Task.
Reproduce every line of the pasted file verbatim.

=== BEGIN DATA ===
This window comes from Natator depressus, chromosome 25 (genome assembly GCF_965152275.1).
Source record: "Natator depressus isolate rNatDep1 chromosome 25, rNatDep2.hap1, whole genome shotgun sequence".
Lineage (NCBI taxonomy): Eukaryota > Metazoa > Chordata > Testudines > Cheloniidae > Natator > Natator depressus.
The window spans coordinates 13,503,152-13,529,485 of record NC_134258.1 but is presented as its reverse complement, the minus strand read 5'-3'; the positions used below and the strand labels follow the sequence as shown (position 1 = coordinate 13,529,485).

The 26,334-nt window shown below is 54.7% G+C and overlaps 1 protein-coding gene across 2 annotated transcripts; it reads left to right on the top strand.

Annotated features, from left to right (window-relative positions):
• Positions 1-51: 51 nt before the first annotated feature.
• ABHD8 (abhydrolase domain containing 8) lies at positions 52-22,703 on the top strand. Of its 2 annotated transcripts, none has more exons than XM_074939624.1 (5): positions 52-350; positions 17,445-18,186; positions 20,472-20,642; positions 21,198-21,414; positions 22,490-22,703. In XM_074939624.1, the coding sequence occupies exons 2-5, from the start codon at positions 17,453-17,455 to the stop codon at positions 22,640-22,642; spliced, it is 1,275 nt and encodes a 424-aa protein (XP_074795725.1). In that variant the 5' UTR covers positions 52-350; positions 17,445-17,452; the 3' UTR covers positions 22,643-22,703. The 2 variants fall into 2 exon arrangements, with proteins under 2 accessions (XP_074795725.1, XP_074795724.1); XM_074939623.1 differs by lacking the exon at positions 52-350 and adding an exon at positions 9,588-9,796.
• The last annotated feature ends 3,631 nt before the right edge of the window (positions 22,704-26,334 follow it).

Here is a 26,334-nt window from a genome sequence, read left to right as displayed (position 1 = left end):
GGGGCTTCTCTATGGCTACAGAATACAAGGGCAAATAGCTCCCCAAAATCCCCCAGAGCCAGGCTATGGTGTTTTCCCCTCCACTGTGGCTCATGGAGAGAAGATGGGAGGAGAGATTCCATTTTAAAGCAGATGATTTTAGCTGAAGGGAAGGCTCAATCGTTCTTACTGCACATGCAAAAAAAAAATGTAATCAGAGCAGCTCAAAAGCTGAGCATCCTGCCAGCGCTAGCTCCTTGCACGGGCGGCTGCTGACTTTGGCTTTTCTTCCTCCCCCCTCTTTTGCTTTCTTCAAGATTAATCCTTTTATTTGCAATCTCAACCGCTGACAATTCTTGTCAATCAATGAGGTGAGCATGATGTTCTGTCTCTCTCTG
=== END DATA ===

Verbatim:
This window comes from Natator depressus, chromosome 25 (genome assembly GCF_965152275.1).
Source record: "Natator depressus isolate rNatDep1 chromosome 25, rNatDep2.hap1, whole genome shotgun sequence".
Lineage (NCBI taxonomy): Eukaryota > Metazoa > Chordata > Testudines > Cheloniidae > Natator > Natator depressus.
The window spans coordinates 13,503,152-13,529,485 of record NC_134258.1 but is presented as its reverse complement, the minus strand read 5'-3'; the positions used below and the strand labels follow the sequence as shown (position 1 = coordinate 13,529,485).

The 26,334-nt window shown below is 54.7% G+C and overlaps 1 protein-coding gene across 2 annotated transcripts; it reads left to right on the top strand.

Annotated features, from left to right (window-relative positions):
• Positions 1-51: 51 nt before the first annotated feature.
• ABHD8 (abhydrolase domain containing 8) lies at positions 52-22,703 on the top strand. Of its 2 annotated transcripts, none has more exons than XM_074939624.1 (5): positions 52-350; positions 17,445-18,186; positions 20,472-20,642; positions 21,198-21,414; positions 22,490-22,703. In XM_074939624.1, the coding sequence occupies exons 2-5, from the start codon at positions 17,453-17,455 to the stop codon at positions 22,640-22,642; spliced, it is 1,275 nt and encodes a 424-aa protein (XP_074795725.1). In that variant the 5' UTR covers positions 52-350; positions 17,445-17,452; the 3' UTR covers positions 22,643-22,703. The 2 variants fall into 2 exon arrangements, with proteins under 2 accessions (XP_074795725.1, XP_074795724.1); XM_074939623.1 differs by lacking the exon at positions 52-350 and adding an exon at positions 9,588-9,796.
• The last annotated feature ends 3,631 nt before the right edge of the window (positions 22,704-26,334 follow it).

Here is a 26,334-nt window from a genome sequence, read left to right as displayed (position 1 = left end):
GGGGCTTCTCTATGGCTACAGAATACAAGGGCAAATAGCTCCCCAAAATCCCCCAGAGCCAGGCTATGGTGTTTTCCCCTCCACTGTGGCTCATGGAGAGAAGATGGGAGGAGAGATTCCATTTTAAAGCAGATGATTTTAGCTGAAGGGAAGGCTCAATCGTTCTTACTGCACATGCAAAAAAAAAATGTAATCAGAGCAGCTCAAAAGCTGAGCATCCTGCCAGCGCTAGCTCCTTGCACGGGCGGCTGCTGACTTTGGCTTTTCTTCCTCCCCCCTCTTTTGCTTTCTTCAAGATTAATCCTTTTATTTGCAATCTCAACCGCTGACAATTCTTGTCAATCAATGAGGTGAGCATGATGTTCTGTCTCTCTCTG